Paediatric acute kidney injury and medications for acute myeloid leukaemia
Katy is a ten year old girl with a history of acute myeloid leukaemia. She underwent bone marrow transplantation (BMT) and was receiving immunosuppression with ciclosporin. Katy developed a persistent fever and was commenced on intravenous benzypenicillin and gentamicin.
She had daily blood investigations and seven days following the bone marrow transplant her serum creatinine (SCr) began to rise from her baseline (40umol/l). She continued to receive full doses of medications until her creatinine reached 120umol/l.
She became anuric and needed renal replacement therapy with haemodialysis for seven days. Her renal function slowly improved but did not return to its original baseline.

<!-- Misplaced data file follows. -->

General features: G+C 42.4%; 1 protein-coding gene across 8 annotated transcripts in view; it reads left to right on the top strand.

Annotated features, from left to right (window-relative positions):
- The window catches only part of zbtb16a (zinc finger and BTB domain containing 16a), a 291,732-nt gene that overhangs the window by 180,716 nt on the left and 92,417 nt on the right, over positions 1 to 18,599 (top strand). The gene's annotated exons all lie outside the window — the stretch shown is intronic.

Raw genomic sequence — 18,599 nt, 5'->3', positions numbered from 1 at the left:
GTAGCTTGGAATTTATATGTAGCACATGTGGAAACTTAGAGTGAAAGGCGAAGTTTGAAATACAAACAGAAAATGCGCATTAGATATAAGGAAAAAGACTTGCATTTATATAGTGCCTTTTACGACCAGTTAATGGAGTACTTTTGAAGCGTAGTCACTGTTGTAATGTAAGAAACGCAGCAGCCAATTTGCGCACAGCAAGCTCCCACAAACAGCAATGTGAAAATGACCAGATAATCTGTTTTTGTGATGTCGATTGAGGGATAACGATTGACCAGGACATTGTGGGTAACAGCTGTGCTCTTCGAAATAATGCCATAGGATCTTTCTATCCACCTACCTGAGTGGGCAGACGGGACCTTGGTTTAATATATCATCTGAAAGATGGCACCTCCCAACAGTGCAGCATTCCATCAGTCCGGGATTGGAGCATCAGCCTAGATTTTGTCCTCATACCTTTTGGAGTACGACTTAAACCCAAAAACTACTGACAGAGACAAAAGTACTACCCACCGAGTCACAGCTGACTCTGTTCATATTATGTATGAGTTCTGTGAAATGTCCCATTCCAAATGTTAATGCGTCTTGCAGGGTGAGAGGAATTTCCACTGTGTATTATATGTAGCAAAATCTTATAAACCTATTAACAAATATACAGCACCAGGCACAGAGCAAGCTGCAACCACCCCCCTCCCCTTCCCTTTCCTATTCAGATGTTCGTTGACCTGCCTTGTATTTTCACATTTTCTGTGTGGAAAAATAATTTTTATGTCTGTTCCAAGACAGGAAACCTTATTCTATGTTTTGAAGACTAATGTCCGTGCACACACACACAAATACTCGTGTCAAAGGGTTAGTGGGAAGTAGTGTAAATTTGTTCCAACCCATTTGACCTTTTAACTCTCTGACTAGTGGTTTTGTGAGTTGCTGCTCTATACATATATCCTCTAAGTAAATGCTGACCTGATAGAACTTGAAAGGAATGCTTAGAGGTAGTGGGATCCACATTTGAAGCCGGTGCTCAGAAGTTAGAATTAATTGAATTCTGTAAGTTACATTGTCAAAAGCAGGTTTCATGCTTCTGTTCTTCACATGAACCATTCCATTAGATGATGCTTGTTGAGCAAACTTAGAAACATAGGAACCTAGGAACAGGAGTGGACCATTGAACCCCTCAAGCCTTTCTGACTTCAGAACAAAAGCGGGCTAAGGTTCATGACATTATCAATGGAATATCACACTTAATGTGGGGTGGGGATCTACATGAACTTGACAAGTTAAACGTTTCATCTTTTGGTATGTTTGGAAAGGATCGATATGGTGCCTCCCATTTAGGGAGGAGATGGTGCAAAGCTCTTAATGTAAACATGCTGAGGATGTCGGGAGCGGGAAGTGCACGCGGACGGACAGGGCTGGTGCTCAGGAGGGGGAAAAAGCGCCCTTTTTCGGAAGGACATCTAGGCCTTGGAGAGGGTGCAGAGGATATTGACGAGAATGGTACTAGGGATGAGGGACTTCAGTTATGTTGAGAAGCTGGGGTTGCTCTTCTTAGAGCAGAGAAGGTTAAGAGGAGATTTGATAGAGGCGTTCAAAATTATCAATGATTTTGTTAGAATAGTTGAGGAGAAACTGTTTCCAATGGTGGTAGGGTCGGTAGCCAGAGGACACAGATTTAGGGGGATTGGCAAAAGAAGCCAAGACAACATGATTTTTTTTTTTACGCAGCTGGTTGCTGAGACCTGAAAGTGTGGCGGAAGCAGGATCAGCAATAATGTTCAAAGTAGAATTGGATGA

Who would the learning opportunities be relevant to?
- Secondary and tertiary care teams
Key Learning Opportunities
- Children are at higher risk of developing acute kidney injury following bone marrow transplant/stem cell transplantation and their serum creatinine needs close monitoring to identify reduced renal function and to prevent secondary injury with appropriate dosing of medications and fluid management. The rise in serum creatinine may still be within the normal range for age and therefore each individual baseline needs to be identified or estimated.
From which Clinical Perspective?